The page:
Doctoral Student

Jillian Berry Jaeker

Jillian Berry Jaeker is a doctoral candidate in the Technology and Operations Management unit with a focus on healthcare operations. Her work centers on resource utilization in hospitals and its effects on operational efficiency and quality of care. Specifically, she explores how state-specific factors, such as workload and resource availability affect productivity and patient outcomes in hospitals. 

Jillian Berry Jaeker is a doctoral candidate in the Technology and Operations Management unit with a focus on healthcare operations. Her work centers on resource utilization in hospitals and its effects on operational efficiency and quality of care. Specifically, she explores how state-specific factors, such as workload and resource availability affect productivity and patient outcomes in hospitals. 

Prior to entering HBS, Jillian graduated from the Massachusetts Institute of Technology in 2008 with a Bachelor of Science in Management (concentration Finance). During that period she interned in a tissue engineering laboratory at Brigham and Women’s Hospital where she worked with adult stem cells to produce new bone tissue in vitro. She interned at the MIT Investment Management Company and was an editor for the MIT Tech.

  1. Overview

    Keywords: healthcare; hospital; behavioral operations; Workload; Resource management;

  2. Research Overview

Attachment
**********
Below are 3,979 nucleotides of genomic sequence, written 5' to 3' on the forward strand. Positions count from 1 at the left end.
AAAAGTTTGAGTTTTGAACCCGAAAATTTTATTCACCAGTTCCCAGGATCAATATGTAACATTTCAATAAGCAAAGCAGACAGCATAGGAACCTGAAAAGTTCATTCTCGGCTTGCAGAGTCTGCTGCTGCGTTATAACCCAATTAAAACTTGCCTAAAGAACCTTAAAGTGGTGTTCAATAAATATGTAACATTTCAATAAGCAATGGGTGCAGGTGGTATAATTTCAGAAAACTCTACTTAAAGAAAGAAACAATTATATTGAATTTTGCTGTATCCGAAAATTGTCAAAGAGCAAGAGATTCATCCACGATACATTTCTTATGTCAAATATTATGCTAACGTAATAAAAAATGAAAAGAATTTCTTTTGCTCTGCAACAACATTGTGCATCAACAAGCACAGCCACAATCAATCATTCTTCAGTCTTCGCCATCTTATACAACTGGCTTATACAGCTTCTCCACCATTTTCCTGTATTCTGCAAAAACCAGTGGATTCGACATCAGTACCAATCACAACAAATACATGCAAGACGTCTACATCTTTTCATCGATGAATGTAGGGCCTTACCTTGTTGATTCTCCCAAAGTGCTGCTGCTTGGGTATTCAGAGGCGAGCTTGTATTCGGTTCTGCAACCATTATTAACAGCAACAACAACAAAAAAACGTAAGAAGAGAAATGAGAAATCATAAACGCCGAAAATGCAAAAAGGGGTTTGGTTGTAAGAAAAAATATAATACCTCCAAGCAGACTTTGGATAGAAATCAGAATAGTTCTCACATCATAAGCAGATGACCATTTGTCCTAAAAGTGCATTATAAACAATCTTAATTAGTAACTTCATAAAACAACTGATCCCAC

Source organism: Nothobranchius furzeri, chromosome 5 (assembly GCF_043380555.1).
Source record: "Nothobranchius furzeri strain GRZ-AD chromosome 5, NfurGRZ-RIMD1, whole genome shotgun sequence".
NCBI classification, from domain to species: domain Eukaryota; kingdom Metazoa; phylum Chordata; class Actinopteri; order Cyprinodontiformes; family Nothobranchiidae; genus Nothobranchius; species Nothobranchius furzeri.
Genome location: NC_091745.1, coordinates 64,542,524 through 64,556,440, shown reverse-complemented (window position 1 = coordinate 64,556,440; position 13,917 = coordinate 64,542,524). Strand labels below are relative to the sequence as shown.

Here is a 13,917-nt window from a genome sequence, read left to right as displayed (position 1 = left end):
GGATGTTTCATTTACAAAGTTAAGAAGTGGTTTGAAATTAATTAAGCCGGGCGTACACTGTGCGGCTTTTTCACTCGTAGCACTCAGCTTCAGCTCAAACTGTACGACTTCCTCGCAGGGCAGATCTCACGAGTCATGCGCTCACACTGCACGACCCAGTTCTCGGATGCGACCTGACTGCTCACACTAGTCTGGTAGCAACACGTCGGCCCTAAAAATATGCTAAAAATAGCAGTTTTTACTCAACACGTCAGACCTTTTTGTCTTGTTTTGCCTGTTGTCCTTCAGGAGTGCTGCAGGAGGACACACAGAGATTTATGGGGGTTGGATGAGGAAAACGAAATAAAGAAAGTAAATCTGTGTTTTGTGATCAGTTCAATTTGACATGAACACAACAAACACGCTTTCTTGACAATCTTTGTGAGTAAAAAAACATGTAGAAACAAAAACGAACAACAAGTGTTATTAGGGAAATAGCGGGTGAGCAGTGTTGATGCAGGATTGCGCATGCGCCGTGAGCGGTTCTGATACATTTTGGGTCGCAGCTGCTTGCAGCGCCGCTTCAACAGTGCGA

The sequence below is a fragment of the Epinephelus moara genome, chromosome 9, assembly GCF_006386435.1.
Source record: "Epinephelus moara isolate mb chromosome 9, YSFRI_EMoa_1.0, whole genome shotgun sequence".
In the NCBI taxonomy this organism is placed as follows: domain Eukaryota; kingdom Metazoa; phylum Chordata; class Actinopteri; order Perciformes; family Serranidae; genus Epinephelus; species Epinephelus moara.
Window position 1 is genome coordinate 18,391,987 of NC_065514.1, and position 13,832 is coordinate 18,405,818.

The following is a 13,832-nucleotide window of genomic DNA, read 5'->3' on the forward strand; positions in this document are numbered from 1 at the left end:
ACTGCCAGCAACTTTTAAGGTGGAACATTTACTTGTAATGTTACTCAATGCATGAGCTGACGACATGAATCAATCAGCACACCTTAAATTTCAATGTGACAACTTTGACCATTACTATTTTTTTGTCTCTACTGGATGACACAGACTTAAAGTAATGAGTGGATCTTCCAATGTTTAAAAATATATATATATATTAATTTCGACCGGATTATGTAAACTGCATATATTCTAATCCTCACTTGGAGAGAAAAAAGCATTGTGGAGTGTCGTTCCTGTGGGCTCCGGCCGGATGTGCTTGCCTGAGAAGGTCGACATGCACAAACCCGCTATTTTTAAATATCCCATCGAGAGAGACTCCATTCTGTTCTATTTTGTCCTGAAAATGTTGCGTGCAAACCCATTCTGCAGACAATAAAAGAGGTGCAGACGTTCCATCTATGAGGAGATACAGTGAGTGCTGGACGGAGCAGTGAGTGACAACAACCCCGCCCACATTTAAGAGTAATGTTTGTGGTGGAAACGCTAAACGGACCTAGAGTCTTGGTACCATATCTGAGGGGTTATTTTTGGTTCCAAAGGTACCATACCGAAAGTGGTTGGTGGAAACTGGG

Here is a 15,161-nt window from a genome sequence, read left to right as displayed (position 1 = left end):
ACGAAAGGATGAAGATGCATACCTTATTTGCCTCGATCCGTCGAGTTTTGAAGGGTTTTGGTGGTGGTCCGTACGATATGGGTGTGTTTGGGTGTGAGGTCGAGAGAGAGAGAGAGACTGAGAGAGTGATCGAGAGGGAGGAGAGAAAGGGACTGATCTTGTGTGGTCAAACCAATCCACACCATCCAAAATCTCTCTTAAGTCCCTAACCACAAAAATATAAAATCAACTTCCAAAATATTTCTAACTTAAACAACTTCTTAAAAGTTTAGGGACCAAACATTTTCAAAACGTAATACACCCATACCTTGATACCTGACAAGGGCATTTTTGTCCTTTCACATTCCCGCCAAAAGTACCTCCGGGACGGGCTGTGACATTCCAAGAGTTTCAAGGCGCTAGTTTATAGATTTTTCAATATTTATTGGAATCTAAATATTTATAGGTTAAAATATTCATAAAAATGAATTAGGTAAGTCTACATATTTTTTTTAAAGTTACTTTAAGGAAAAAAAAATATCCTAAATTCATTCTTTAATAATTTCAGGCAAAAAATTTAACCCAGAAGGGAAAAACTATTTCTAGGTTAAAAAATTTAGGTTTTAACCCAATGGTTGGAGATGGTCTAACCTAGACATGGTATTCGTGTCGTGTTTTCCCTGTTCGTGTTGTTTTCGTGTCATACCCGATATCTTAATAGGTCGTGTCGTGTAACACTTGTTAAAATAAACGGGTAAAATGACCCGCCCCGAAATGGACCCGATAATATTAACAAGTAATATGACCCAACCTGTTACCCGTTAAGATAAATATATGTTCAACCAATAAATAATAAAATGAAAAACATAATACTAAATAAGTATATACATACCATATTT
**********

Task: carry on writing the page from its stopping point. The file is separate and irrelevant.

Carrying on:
Jillian has an interest in understanding the effect of high worker autonomy and uncertainty on operational metrics. Her research attempts to empirically explore the relationship between efficiency, resource utilization, and quality in hospital settings. Specifically, her primary focus is on how state-specific factors (e.g., patient workload and resource availability) affect resource use and patient outcomes at inpatient-unit and hospital-wide levels.

    Jillian has developed a model of the spillover effects of patient workload on LOS in hospitals.  Using patient-level data state of California, she is examining how different measures of workload affect LOS at more than 200 hospitals. Her findings show that workload effect spillover across inpatient units. These results indicate that, contrary to current behvior, optimal resource allocation and management decisions should not only be based on the information of a single inpatient unit. Related to this work, Jillian is exploring the interhospital differences in workload effect.

    In addition, Jillian is working on a project with a two-site major academic medical institution examining the effect of a recent resource policy change.  Specifically, at one site, ultrasound availability improved in the Emergency Department (ED) during the study period. She is attempting to quantify the increase ultrasound use that resulted from this policy change, as well as its impact on other resources (e.g., CT scans, length of stay) and patient outcomes (e.g. probability of readmission to the ED).